Aljazeera.net has received a statement from the Arab Commission for Human Rights alleging security surveillance of pro-reform protesters in Egypt.
The Paris-based commission said in the statement women who were beaten and sexually harassed while protesting against Egypt's referendum vote of 25 May, have been receiving threats to drop complaints they filed against their alleged aggressors.
The referendum sought popular support for a constitutional amendment suggested by the government and approved by the parliament.
The Commission, which is an international NGO (non-governmental organisation) in special Consultative Status with the Economic and Social Council of the United Nations, considered the alleged attacks on protesters an "insult to human rights and Arab and Islamic values".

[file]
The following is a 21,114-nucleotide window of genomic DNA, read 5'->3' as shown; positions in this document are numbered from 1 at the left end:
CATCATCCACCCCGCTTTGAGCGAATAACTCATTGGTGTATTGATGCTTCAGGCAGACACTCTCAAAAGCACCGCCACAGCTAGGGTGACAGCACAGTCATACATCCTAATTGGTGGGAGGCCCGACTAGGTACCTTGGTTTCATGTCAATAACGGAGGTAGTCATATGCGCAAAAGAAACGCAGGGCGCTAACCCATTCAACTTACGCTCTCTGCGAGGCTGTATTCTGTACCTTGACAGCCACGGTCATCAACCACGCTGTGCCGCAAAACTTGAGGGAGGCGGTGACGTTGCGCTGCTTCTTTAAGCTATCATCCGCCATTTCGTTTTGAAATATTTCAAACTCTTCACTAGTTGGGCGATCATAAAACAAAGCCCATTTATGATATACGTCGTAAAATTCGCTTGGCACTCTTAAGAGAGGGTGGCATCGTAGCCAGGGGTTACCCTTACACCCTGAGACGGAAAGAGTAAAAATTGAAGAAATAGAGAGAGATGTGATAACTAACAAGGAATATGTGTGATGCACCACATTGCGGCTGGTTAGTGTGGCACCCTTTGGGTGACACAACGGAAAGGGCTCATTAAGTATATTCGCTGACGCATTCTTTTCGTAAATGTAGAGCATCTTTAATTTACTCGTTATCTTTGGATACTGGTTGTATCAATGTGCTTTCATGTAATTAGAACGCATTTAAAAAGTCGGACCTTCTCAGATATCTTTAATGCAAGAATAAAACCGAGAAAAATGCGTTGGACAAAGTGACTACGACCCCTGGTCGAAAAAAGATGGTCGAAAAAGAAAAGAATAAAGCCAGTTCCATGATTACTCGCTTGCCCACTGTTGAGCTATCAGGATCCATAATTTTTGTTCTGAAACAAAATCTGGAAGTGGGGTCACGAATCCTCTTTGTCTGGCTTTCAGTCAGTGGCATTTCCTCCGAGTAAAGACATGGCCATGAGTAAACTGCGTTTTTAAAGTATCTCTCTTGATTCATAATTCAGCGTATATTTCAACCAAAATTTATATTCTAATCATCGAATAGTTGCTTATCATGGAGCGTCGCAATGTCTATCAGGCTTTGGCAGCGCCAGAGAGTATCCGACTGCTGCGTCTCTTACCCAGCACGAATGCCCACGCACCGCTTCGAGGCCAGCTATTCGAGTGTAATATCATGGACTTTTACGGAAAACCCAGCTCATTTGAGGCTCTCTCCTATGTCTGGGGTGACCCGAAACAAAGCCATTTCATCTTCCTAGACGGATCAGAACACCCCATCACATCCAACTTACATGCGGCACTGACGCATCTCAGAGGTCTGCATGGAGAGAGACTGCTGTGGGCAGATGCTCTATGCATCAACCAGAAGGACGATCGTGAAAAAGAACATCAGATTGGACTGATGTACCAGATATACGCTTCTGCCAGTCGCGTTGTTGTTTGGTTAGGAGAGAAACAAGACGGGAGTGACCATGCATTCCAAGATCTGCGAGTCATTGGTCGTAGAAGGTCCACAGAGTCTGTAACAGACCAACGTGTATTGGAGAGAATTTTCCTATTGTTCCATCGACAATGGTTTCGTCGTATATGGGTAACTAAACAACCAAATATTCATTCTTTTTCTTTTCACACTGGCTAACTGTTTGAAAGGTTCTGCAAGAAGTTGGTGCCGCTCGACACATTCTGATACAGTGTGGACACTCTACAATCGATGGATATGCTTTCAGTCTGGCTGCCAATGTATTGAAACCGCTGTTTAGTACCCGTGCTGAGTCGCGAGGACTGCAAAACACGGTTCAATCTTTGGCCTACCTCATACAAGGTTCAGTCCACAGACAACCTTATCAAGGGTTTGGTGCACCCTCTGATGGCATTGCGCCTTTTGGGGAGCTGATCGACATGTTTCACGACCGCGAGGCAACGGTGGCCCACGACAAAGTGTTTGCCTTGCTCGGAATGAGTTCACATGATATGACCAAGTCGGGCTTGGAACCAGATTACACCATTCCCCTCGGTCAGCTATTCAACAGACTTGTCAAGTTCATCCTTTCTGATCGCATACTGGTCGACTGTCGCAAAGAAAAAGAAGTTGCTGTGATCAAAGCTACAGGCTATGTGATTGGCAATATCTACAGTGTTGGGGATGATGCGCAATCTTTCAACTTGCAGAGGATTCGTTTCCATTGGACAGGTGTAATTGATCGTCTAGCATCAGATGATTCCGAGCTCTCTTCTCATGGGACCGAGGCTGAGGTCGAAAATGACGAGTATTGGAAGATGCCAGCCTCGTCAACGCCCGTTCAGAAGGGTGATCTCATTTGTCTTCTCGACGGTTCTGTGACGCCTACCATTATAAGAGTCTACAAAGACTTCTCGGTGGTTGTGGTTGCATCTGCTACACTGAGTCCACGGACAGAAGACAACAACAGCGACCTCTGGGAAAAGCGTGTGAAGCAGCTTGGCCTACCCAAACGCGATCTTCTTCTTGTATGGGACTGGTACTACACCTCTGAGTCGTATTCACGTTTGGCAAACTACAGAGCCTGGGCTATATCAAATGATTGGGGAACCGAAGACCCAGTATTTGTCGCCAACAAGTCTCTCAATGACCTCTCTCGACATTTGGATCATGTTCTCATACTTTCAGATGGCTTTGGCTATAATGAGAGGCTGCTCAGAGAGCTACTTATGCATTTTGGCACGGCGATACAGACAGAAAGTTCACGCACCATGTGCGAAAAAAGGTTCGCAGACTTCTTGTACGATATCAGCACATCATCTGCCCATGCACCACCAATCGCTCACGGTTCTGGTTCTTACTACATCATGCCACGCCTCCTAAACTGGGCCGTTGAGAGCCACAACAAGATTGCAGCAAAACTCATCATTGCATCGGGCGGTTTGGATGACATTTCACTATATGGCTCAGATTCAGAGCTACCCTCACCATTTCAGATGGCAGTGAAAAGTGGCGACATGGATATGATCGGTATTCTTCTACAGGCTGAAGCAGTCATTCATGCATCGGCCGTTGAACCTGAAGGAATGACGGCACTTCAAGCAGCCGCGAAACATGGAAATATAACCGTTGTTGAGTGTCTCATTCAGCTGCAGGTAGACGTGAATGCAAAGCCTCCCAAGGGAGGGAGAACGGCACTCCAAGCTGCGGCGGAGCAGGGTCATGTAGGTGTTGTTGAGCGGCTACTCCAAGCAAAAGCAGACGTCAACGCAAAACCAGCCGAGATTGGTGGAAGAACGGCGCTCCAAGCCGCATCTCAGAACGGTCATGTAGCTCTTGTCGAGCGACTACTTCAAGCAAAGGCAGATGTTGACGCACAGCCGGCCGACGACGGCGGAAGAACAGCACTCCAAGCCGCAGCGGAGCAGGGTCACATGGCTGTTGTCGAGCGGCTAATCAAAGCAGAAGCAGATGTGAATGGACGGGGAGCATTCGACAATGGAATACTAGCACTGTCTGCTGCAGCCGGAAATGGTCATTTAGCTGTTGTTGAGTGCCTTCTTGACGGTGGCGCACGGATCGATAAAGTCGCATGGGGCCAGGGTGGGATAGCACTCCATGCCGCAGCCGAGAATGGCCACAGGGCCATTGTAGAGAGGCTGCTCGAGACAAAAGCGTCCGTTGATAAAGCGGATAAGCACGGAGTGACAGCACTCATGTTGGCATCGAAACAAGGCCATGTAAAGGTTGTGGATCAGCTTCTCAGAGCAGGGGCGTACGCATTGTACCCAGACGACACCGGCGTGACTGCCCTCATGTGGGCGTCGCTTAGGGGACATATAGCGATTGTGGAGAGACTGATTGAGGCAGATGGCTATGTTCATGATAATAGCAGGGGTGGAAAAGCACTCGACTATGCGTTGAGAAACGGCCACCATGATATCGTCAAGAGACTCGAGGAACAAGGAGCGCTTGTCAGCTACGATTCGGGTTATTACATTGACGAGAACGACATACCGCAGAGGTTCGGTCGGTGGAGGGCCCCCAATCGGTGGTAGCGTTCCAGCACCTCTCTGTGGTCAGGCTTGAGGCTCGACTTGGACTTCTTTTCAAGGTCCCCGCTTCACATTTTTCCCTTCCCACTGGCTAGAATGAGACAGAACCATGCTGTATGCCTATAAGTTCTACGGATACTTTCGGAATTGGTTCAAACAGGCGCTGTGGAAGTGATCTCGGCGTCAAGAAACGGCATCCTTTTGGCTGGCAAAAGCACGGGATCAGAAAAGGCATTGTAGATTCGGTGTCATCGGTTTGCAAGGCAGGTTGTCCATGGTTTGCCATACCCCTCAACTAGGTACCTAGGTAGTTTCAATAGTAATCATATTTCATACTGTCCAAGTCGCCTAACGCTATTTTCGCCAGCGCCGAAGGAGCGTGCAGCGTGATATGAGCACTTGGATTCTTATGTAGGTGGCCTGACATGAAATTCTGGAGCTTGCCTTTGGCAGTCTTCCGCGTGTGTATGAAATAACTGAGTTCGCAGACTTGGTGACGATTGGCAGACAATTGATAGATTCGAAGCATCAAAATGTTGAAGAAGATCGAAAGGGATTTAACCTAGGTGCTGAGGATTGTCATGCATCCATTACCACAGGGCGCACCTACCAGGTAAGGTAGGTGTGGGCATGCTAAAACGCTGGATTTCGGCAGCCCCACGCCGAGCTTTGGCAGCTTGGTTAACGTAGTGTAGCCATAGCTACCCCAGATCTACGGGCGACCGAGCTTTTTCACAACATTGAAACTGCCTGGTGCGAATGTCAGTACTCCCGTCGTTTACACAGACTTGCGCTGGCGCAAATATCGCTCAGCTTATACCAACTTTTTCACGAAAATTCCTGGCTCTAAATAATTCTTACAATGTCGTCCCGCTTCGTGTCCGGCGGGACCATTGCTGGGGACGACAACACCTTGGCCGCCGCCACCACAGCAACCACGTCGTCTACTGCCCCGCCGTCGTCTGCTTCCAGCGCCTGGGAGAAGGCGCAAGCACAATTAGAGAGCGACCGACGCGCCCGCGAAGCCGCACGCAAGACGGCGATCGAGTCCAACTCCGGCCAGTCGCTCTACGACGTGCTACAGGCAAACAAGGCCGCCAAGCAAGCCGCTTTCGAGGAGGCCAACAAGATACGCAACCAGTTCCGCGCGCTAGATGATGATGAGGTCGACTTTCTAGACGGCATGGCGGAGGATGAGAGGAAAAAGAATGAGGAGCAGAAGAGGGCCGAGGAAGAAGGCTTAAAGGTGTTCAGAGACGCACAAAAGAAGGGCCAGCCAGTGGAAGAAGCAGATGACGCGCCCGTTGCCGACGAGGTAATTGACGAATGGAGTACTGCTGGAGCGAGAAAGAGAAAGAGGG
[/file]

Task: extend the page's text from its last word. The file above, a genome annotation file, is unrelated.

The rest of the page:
The statement urged "all honourable men and women in the Arab homeland" to support the victims and put an end to such "barbarian practices".
The statement included an appeal by Shaima Abu al-Khair, one of the women who were allegedly harassed at the proest march.
"I am speaking here in my personal capacity and in the name of all women who were beaten and insulted on black Wednesday – the referendum day- …. That we are under pressure from the Egyptian government, and direct threat from the Ministry of Interior," she said.
"We have been threatened with arrest, kidnapping, or fabricated charges against us and our family members."
"We have been watched and surveyed by security authorities since the day of harassment and such surveillance is a clear violation to law," Abu al-Khair said.
She claimed in her appeal that other harassed protesters had reported similar pressure from the government and security authorities.
The Egyptian Ministry of Interior, however, denied the allegations levelled by the pro-reform activists and opposition members.